The bulk of Stalker was shot around a disused hydroelectric plant in Estonia, and some believe the pollution around the site was directly responsible for Tarkovsky, Solonitsin, and several others who worked on the film all dying of cancer within a decade. If true, such a tragic real-life consequence feels nonetheless all too harshly appropriate considering some of Stalker’s essential themes. Retrospective analysis has recast the film as a prediction of Chernobyl, a notion that seems absurd, and yet there’s no deep mystery to this seeming echo of future horrors. Soviet industrialisation, not to mention Nazi invasion, had long been making an environmental hell out of swathes of the country. To this day, millions of hectares in Siberia are caked in oil spewed out by decayed infrastructure. Chernobyl was merely the loudest, climactic act in that process of breakdown and despoiling, and the dark imprint of industrialisation’s by-products were surely already quite familiar to Tarkovsky and the Strugatskys. Other aspects are equally suggestive: Stalker’s daughter is a slightly mongoloid-looking girl who can’t walk because she reportedly has no legs, and misshapen children are apparently common amongst Stalkers’ families. Such information is immediately redolent of thalidomide and radiation birth defects.
The haze of everything malefic in the modern industrial world therefore hangs over the film in a thick pall, both metaphorically and, in the early scenes, quite literally. There’s a bleak, totalitarian aspect to the world we catch glimpses of, with the roaming security guards who randomly shoot off guns to try to cut down infiltrators of the Zone, factories billowing out smoke and grime, and locomotives that thunder past Stalker’s house. It could all be a particularly scabrous portrait of the decaying Soviet Union, a notion that’s particularly hard to resist considering that Stalker, with his shaven head redolent of the Gulag, angrily states “everywhere is a prison!”, and the Professor contends with his threatening, authoritarian boss over the phone. And yet they may also be just carefully structured visions of a perfectly ordinary modern nation, most of which have their rust belts, petty official and state-sponsored thugs, and top-secret areas.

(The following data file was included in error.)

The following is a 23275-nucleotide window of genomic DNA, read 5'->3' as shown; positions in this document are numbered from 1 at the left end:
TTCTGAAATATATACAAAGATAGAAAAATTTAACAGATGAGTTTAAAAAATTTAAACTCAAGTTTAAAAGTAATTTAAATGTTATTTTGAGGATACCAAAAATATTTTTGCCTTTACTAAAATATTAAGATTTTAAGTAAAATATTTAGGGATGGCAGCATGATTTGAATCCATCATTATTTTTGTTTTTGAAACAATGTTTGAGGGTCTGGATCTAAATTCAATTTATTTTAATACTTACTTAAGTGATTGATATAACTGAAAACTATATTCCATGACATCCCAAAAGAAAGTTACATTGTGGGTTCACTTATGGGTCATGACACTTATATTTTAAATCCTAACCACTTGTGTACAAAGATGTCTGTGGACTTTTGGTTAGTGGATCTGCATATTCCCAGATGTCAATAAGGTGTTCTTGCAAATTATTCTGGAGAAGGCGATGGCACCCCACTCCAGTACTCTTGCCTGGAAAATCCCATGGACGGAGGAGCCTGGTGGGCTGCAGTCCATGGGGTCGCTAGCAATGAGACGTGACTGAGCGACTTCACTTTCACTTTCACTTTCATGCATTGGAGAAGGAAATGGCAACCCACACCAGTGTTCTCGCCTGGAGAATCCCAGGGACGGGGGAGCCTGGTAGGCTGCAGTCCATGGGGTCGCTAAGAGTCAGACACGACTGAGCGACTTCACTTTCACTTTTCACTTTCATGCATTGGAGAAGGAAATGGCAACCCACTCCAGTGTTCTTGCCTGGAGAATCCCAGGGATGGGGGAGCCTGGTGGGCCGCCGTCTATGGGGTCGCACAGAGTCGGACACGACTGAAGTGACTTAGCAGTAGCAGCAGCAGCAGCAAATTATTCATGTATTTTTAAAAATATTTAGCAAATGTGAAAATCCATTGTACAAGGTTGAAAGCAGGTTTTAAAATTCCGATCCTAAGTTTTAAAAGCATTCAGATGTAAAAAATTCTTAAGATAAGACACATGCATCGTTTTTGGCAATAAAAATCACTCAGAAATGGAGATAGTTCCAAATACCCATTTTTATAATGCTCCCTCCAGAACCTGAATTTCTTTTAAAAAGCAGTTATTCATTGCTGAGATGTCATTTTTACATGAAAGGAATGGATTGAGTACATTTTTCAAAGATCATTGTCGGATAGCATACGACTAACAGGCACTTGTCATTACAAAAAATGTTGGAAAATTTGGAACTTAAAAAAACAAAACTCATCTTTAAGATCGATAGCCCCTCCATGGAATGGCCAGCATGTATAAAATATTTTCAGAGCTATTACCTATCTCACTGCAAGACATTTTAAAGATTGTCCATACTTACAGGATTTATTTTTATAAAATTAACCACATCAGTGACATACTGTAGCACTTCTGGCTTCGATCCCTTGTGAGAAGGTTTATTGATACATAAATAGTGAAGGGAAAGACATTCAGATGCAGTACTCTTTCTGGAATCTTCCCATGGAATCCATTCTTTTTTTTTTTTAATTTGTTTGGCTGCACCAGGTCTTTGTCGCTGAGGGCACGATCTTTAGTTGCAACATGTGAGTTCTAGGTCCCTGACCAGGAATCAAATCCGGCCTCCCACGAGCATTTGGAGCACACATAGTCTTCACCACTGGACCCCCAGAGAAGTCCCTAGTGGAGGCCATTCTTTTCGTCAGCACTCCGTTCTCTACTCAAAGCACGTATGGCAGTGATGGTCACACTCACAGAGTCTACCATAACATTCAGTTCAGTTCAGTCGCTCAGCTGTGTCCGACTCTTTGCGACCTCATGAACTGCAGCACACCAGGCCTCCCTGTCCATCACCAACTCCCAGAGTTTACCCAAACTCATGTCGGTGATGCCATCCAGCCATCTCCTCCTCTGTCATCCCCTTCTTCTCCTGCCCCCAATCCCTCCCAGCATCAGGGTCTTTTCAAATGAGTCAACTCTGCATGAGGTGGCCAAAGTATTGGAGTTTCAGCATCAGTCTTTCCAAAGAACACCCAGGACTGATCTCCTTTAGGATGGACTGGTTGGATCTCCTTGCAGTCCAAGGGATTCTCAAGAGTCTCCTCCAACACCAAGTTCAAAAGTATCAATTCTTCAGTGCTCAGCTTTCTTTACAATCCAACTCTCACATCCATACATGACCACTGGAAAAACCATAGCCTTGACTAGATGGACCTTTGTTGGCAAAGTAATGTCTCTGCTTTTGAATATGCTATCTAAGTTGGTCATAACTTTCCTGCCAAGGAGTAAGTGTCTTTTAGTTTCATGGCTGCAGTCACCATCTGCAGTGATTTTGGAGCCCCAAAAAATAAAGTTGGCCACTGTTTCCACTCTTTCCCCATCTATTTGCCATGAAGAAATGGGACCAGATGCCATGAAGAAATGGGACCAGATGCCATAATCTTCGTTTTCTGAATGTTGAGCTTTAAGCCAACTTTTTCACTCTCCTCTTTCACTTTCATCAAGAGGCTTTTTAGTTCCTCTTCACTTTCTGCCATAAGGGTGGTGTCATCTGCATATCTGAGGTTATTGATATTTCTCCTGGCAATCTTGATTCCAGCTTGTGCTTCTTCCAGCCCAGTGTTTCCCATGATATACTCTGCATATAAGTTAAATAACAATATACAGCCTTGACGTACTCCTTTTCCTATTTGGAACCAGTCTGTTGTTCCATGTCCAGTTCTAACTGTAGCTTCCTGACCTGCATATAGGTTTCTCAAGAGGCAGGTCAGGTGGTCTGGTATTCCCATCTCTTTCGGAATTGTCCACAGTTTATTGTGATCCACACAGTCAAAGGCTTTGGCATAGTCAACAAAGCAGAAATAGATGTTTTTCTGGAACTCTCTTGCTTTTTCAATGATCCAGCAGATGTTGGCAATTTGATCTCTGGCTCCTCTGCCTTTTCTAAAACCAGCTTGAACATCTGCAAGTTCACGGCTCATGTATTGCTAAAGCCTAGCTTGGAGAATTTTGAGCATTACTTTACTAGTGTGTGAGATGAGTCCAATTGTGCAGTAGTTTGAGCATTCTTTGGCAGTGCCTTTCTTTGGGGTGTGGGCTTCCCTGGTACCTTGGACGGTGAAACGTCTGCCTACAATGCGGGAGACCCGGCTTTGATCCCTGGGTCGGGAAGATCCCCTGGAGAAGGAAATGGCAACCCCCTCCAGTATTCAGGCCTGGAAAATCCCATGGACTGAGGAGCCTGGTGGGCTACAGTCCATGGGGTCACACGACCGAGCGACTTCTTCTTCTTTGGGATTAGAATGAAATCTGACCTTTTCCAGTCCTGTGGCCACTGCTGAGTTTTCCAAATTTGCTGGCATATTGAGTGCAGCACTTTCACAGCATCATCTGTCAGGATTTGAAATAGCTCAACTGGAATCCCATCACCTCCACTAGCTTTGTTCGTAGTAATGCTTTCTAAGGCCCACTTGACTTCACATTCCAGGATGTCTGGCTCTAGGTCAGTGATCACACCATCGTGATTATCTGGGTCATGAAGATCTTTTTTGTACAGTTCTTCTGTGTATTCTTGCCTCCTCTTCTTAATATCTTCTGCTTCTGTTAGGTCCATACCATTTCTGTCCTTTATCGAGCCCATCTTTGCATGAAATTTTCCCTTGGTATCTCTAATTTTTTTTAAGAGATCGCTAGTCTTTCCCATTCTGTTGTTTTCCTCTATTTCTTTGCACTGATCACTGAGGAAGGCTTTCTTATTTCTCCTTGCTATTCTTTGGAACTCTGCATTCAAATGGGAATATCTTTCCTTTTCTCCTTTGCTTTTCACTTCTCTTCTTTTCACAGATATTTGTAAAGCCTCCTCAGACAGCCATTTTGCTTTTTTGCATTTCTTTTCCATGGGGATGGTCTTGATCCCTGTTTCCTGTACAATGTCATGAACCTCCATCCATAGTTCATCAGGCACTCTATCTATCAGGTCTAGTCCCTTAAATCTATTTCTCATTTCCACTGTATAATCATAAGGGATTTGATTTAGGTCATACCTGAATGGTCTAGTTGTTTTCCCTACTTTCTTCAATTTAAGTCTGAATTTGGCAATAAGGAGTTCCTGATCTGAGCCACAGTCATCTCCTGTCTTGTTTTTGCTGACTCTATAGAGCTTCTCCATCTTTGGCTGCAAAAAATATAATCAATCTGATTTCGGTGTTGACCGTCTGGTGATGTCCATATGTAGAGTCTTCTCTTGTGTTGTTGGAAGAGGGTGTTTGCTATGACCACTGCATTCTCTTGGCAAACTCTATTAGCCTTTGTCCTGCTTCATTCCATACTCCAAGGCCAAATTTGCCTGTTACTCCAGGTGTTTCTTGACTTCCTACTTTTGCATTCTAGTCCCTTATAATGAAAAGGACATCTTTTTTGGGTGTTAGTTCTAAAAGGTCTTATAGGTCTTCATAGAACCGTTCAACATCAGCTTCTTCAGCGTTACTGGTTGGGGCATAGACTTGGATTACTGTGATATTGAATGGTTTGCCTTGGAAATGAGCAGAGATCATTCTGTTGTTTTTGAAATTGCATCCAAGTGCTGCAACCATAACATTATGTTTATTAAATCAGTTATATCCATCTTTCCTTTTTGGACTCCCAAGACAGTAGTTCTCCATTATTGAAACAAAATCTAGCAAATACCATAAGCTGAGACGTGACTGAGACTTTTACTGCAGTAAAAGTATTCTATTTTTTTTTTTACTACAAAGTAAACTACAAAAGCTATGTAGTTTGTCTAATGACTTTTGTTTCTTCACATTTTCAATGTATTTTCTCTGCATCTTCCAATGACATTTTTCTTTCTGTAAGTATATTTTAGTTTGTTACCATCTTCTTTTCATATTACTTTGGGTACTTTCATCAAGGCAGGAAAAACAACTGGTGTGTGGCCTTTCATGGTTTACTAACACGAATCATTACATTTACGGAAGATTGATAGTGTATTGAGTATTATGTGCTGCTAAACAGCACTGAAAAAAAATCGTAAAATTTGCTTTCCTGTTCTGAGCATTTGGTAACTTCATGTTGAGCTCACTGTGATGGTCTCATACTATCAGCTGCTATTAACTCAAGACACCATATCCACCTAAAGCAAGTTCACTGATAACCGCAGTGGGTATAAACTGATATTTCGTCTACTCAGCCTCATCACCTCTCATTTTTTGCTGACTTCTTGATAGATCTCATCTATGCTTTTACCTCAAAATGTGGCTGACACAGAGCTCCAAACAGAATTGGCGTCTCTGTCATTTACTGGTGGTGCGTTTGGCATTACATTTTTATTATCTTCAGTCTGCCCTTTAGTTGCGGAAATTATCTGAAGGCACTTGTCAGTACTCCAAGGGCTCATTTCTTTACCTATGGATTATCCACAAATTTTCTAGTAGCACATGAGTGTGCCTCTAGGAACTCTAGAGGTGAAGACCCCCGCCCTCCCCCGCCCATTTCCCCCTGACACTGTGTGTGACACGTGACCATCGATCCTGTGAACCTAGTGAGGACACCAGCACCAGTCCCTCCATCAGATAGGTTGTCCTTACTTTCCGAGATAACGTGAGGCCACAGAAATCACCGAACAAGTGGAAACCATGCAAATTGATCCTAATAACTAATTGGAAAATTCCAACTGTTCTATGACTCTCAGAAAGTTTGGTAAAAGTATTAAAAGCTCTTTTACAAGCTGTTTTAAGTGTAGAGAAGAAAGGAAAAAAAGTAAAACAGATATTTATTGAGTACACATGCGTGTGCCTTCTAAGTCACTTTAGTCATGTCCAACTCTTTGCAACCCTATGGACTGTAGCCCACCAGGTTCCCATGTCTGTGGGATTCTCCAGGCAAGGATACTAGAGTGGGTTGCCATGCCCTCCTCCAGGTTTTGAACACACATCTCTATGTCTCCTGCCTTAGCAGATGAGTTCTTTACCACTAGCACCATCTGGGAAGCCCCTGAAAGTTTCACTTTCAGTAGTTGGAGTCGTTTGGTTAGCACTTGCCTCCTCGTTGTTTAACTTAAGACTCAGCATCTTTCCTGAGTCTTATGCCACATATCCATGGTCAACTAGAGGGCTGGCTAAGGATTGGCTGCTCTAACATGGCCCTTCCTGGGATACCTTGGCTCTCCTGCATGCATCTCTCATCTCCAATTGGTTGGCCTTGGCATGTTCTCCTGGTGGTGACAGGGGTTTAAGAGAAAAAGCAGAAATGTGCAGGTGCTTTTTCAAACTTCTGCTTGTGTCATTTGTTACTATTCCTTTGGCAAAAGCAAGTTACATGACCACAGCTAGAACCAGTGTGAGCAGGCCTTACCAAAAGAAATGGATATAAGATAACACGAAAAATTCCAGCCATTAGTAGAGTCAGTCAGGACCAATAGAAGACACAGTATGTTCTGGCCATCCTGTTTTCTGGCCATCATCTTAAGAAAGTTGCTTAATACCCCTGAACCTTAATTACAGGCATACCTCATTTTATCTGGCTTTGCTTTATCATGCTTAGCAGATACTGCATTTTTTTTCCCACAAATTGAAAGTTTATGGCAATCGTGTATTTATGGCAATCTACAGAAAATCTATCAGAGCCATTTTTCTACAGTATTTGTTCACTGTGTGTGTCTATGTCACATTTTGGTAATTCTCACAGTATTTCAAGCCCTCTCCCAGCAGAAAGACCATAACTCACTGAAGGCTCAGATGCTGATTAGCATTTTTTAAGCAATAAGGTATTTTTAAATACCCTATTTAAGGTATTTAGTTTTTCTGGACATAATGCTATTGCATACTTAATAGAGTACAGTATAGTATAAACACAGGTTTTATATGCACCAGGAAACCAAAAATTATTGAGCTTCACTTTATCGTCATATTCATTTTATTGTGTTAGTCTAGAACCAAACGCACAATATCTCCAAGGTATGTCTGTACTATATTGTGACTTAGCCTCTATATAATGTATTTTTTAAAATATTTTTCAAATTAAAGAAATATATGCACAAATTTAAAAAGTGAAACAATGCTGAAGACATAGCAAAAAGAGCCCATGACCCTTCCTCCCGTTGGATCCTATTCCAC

When the Writer first appears, he’s come directly from a party, still pretty drunk, driven to the rendezvous by a chicly dressed young woman in a slick car who wants to join the expedition. The pair could easily belong to any society circle: Stalker simply, strictly tells the girl to go, and she speeds away, her whim casually extinguished. The Zone can be interpreted as a bomb-testing site or battlefield that’s become overgrown, but within which radiation or landmines still lurk. Shattered, rusting tanks and armament litter the Zone, remnants of the ill-fated attempts by the government, so Stalker recounts, to penetrate the Zone with military force. The detritus of a pulverised patch of civilisation is likewise scattered: in a long, seemingly pointless, but actually vital moment half-way through the film, Tarkovsky’s camera drifts away from his protagonists to study the material scattered in a waterway. Icons, books, prints, documents, ornamentation, machinery, medical equipment, a gun, utensils, and sundry other remnants of civilisation lie in a kind of dreamy stasis in the water. The Zone itself is steadily reclaiming all human materials into itself, which, whilst seemingly dominated by nature, has its own withholding, inhuman mystery restored.
Meanwhile, the Writer and the Scientist bicker and debate as they follow Stalker. That they stand in not only for their different professions, but also for philosophical disparities, is all too obvious, and the Writer lives up to his part with moments of sodden boorishness and self-pity with a certain level of stereotypical zest. He needles the Professor, a physicist who worked for a government department that seemingly oversees the Zone, over the inadequacies of his empirical worldview in the face of a place like the Zone, and the universe in general. Stalker’s natural, almost primitivist, crypto-spiritual intuition stands in contrast to both men’s forms of intellectualism. Writer nicknames him, half-pejoratively, “Chingachgook,” after James Fenimore Cooper’s Indian hero, and “Pathfinder” would be just as apt for Stalker, who feels rather than thinks his way across the landscape. What lends these schematic figures weight is the way everything is both abstracted to the point where almost nothing literal and everyday is identified definitively, so that the drama unfolding here can stand in for any era and many potential parables, and yet it’s all composed of entirely three-dimensional images and settings so potent in the physical details that you can practically smell the landscape, the characters sharply played and defined. In a way, Stalker is akin to a children’s game—remember how you once declared some random object a castle, and the ground suddenly became lava, and you had to find a way over it?